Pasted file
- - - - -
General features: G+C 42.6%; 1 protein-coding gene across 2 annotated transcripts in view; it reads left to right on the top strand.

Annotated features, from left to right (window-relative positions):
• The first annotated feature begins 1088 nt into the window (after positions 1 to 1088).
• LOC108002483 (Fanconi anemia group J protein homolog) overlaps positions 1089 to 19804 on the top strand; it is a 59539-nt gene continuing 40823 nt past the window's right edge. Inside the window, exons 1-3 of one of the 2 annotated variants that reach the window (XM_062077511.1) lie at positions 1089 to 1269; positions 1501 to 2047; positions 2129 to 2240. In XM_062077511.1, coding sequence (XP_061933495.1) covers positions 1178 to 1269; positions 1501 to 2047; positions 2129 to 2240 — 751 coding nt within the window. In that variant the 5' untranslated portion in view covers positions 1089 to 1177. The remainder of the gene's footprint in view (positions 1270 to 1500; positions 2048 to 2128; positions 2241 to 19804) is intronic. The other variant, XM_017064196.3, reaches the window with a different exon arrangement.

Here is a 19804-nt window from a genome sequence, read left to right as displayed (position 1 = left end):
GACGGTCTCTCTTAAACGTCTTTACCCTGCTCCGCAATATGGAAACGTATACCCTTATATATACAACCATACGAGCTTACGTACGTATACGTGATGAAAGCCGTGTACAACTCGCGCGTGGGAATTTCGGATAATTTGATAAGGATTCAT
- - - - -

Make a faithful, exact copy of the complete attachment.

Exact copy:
General features: G+C 42.6%; 1 protein-coding gene across 2 annotated transcripts in view; it reads left to right on the top strand.

Annotated features, from left to right (window-relative positions):
• The first annotated feature begins 1088 nt into the window (after positions 1 to 1088).
• LOC108002483 (Fanconi anemia group J protein homolog) overlaps positions 1089 to 19804 on the top strand; it is a 59539-nt gene continuing 40823 nt past the window's right edge. Inside the window, exons 1-3 of one of the 2 annotated variants that reach the window (XM_062077511.1) lie at positions 1089 to 1269; positions 1501 to 2047; positions 2129 to 2240. In XM_062077511.1, coding sequence (XP_061933495.1) covers positions 1178 to 1269; positions 1501 to 2047; positions 2129 to 2240 — 751 coding nt within the window. In that variant the 5' untranslated portion in view covers positions 1089 to 1177. The remainder of the gene's footprint in view (positions 1270 to 1500; positions 2048 to 2128; positions 2241 to 19804) is intronic. The other variant, XM_017064196.3, reaches the window with a different exon arrangement.

Here is a 19804-nt window from a genome sequence, read left to right as displayed (position 1 = left end):
GACGGTCTCTCTTAAACGTCTTTACCCTGCTCCGCAATATGGAAACGTATACCCTTATATATACAACCATACGAGCTTACGTACGTATACGTGATGAAAGCCGTGTACAACTCGCGCGTGGGAATTTCGGATAATTTGATAAGGATTCAT